Using cyber capability analyses to leverage the opportunities and minimize the risks of digitization

17 December, 2020

By Dr. Silvia Knittl. In our current global PwC study “Global Digital Trust Insights Survey 2021 – Cybersecurity Comes of Age”, 31 percent of the survey respondents stated that their primary aspiration for transformation projects is to modernize their organizations with new capabilities. Although business capabilities cumulate much attention here,

50 percent of participants stated that they consider cybersecurity and data protection as part of every business decision. Nevertheless, 55 percent of those surveyed lack confidence that their cyber-expenditure is applied in accordance with their most acute business risks. Companies need to catch up.

Digitalization and cyber – disjointed growth curves

We regularly perform assessments of cybersecurity for our clients and, in doing so, can observe the associated distribution of costs. Our experience confirms the results of the survey. Organizations often do not structure their cybersecurity capabilities in accordance with the risks most relevant to them or their most pressing business needs.

The majority of modernization and transformation projects usually result in new IT applications being defined, introduced and then passed on to the existing IT and IT security organizational functions as additional tasks. Most modernization and transformation projects thus lead to a larger number of tasks for the required supporting IT structures, including the structures for cybersecurity. New IT applications also require new processes, software and hardware. Therefore, the level of networking between these systems no longer undergoes linear growth, but rather grows exponentially. This means that cybersecurity must then take account of new and additional vectors of attack while the level of cyber-resources, especially personnel, often stagnates.  When all these factors combine, such personnel are then pushed to the limit of their capacities.

Using templates to bring about balanced cyber-architecture

We relieve such imbalances in our clients' IT security by assisting them with capability-based assessments and designs. Using our best-practice Enterprise Security Reference Architecture, we work top-down from the starting point of business needs to ascertain what characteristics the right cyber-capabilities should have. We use the aforementioned architecture as a template and, in addition to the technologies being used, take processes and organizational cyber-capabilities into consideration.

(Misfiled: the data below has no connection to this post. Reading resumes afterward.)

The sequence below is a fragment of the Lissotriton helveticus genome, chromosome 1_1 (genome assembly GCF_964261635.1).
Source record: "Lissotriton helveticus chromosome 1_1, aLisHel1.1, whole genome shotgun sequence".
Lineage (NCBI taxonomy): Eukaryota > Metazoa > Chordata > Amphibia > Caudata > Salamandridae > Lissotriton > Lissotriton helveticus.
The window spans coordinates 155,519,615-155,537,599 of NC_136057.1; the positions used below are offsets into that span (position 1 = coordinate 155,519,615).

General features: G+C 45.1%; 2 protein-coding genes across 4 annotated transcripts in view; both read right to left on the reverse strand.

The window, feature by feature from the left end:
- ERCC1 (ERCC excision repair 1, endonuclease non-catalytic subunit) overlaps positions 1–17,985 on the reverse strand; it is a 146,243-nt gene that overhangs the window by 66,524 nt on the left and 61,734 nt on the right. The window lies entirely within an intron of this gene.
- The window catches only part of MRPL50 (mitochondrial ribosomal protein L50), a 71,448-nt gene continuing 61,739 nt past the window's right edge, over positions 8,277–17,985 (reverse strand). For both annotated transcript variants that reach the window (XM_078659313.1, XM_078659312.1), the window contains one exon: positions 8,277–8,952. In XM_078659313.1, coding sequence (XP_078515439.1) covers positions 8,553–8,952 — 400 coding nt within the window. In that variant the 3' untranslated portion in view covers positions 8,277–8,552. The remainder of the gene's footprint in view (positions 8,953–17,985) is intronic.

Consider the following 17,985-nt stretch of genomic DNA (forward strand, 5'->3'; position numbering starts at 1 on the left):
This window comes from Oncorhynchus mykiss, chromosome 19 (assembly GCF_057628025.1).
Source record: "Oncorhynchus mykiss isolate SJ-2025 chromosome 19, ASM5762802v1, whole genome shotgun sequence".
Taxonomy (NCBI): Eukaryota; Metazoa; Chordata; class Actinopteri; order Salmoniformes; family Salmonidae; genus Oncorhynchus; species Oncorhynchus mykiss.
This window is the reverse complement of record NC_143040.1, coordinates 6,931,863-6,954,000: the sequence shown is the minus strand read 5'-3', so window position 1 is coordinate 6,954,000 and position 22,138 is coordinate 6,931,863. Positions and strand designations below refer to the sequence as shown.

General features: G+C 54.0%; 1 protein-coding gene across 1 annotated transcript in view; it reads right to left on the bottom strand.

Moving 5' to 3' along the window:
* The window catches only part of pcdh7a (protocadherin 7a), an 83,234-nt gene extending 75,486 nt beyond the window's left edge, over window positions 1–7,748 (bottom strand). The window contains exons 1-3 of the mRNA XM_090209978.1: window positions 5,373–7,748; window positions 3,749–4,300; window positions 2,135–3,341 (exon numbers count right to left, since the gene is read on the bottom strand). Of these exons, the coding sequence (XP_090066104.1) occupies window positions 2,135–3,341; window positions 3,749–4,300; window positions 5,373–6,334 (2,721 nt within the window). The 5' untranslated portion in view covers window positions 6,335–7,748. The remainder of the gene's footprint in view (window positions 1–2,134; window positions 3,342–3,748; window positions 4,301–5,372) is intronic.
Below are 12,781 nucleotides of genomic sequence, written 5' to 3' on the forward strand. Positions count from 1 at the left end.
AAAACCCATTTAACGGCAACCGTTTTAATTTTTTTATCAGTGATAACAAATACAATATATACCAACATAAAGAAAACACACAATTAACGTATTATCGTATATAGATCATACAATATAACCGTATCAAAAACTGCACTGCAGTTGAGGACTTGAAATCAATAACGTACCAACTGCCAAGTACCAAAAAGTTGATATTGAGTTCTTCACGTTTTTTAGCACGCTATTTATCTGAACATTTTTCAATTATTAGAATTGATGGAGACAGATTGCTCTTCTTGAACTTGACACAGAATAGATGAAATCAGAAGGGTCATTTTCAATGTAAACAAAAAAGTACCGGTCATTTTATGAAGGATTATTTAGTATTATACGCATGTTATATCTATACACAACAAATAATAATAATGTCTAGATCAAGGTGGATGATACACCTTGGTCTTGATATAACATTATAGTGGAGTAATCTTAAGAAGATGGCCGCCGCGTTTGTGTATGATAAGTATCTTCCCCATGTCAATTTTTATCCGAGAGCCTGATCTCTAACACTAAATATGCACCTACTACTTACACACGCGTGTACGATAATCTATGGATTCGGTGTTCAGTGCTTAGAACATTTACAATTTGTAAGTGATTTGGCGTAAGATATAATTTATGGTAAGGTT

Depending on the organization, we consider either the enterprise security architecture in its entirety or, alternatively, focus on the domains of security architecture that are important for the organization concerned, e.g. their security operation center (SOC) and its sub-capabilities (such as incident detection, incident response or vulnerability management). While doing so, we interview the key stakeholders or hold a workshop in order to determine the current state of affairs. Our reference architecture facilitates the structured compilation and presentation of results by using maturity level models.

Well-ordered cybersecurity based on a structured pinpointing approach

The results from various client projects demonstrate the benefits of a structured approach. For example, we are finding instances of tool duplications among our clients. This means that for one individual cyber-capability, multiple tools from different vendors are being used. In one case, we discovered more than ten tools from three different vendors in the area of access management. First and foremost, our recommendations here included the harmonization of vendors and reduction in their numbers so that the client concerned could achieve savings relating to maintenance, operations and other areas. In other cases, we found examples of inefficient tool usage scenarios. For instance, a tool was introduced that was only used in one department but was populated by many others, even though these other departments were using similar tools themselves. In such cases, we recommend a redesign in order to achieve more widespread usage and greater automation of maintenance.

With regard to resources, our study showed that 51 percent of companies are planning to increase their cybersecurity staffing levels within the next twelve months.

As was revealed in one of our client assessments, the sub-optimal usage of resources in the area of cybersecurity coupled with regulatory requirements results in the need to increase staff numbers in order to fulfill compliance requirements as best as possible.  We have recommended restructuring measures in such situations. Here, the aim is to bolster existing well-established cyber-capabilities while improving those that are less effective through various forms of sourcing.  By doing so, the organization concerned can develop and reorganize its cyber-personnel in a targeted manner and according to its business needs.

Conclusion

Templates such as our Enterprise Security Reference Architecture help us to consider cyber-capabilities in a structured manner. Because organizations often focus on only a selection of areas, such reference-based observation ensures that no cyber-domains are overlooked and that all cyber-capabilities receive the same type of attention.

Our structured analysis of the current situation and presentation of maturity levels serve to foster the balanced ongoing development of cyber-capabilities. By taking the aspects of cyber-technology, processes and organizational characteristics into account from the outset, we avoid topics relating to cyber-tools that would conventionally be dealt with in a highly isolated manner.

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